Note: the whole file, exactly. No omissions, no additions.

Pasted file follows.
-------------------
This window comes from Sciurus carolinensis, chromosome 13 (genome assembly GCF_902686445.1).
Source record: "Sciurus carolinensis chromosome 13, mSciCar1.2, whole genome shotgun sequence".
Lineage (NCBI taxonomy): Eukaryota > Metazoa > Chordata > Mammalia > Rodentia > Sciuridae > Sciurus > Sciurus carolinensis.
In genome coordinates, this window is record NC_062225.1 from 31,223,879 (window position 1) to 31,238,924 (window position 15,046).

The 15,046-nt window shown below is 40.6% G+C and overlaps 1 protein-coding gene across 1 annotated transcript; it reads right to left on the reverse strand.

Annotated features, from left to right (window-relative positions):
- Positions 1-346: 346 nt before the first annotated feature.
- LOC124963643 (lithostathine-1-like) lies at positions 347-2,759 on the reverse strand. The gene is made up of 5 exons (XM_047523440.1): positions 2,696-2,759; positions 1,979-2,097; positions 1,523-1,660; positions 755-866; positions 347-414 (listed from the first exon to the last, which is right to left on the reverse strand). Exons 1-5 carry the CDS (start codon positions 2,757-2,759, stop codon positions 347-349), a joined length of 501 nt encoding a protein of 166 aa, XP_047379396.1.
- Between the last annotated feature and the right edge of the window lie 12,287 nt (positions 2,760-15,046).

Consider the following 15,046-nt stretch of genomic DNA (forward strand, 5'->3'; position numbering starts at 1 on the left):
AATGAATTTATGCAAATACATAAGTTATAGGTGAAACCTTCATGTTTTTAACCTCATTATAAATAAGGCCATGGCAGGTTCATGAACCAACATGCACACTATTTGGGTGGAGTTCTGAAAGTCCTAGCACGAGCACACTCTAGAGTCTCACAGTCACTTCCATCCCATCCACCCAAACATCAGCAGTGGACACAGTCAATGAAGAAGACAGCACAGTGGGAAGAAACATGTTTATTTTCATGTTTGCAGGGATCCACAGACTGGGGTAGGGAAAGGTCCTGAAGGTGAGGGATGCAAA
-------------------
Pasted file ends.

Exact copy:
This window comes from Sciurus carolinensis, chromosome 13 (genome assembly GCF_902686445.1).
Source record: "Sciurus carolinensis chromosome 13, mSciCar1.2, whole genome shotgun sequence".
Lineage (NCBI taxonomy): Eukaryota > Metazoa > Chordata > Mammalia > Rodentia > Sciuridae > Sciurus > Sciurus carolinensis.
In genome coordinates, this window is record NC_062225.1 from 31,223,879 (window position 1) to 31,238,924 (window position 15,046).

The 15,046-nt window shown below is 40.6% G+C and overlaps 1 protein-coding gene across 1 annotated transcript; it reads right to left on the reverse strand.

Annotated features, from left to right (window-relative positions):
- Positions 1-346: 346 nt before the first annotated feature.
- LOC124963643 (lithostathine-1-like) lies at positions 347-2,759 on the reverse strand. The gene is made up of 5 exons (XM_047523440.1): positions 2,696-2,759; positions 1,979-2,097; positions 1,523-1,660; positions 755-866; positions 347-414 (listed from the first exon to the last, which is right to left on the reverse strand). Exons 1-5 carry the CDS (start codon positions 2,757-2,759, stop codon positions 347-349), a joined length of 501 nt encoding a protein of 166 aa, XP_047379396.1.
- Between the last annotated feature and the right edge of the window lie 12,287 nt (positions 2,760-15,046).

Consider the following 15,046-nt stretch of genomic DNA (forward strand, 5'->3'; position numbering starts at 1 on the left):
AATGAATTTATGCAAATACATAAGTTATAGGTGAAACCTTCATGTTTTTAACCTCATTATAAATAAGGCCATGGCAGGTTCATGAACCAACATGCACACTATTTGGGTGGAGTTCTGAAAGTCCTAGCACGAGCACACTCTAGAGTCTCACAGTCACTTCCATCCCATCCACCCAAACATCAGCAGTGGACACAGTCAATGAAGAAGACAGCACAGTGGGAAGAAACATGTTTATTTTCATGTTTGCAGGGATCCACAGACTGGGGTAGGGAAAGGTCCTGAAGGTGAGGGATGCAAA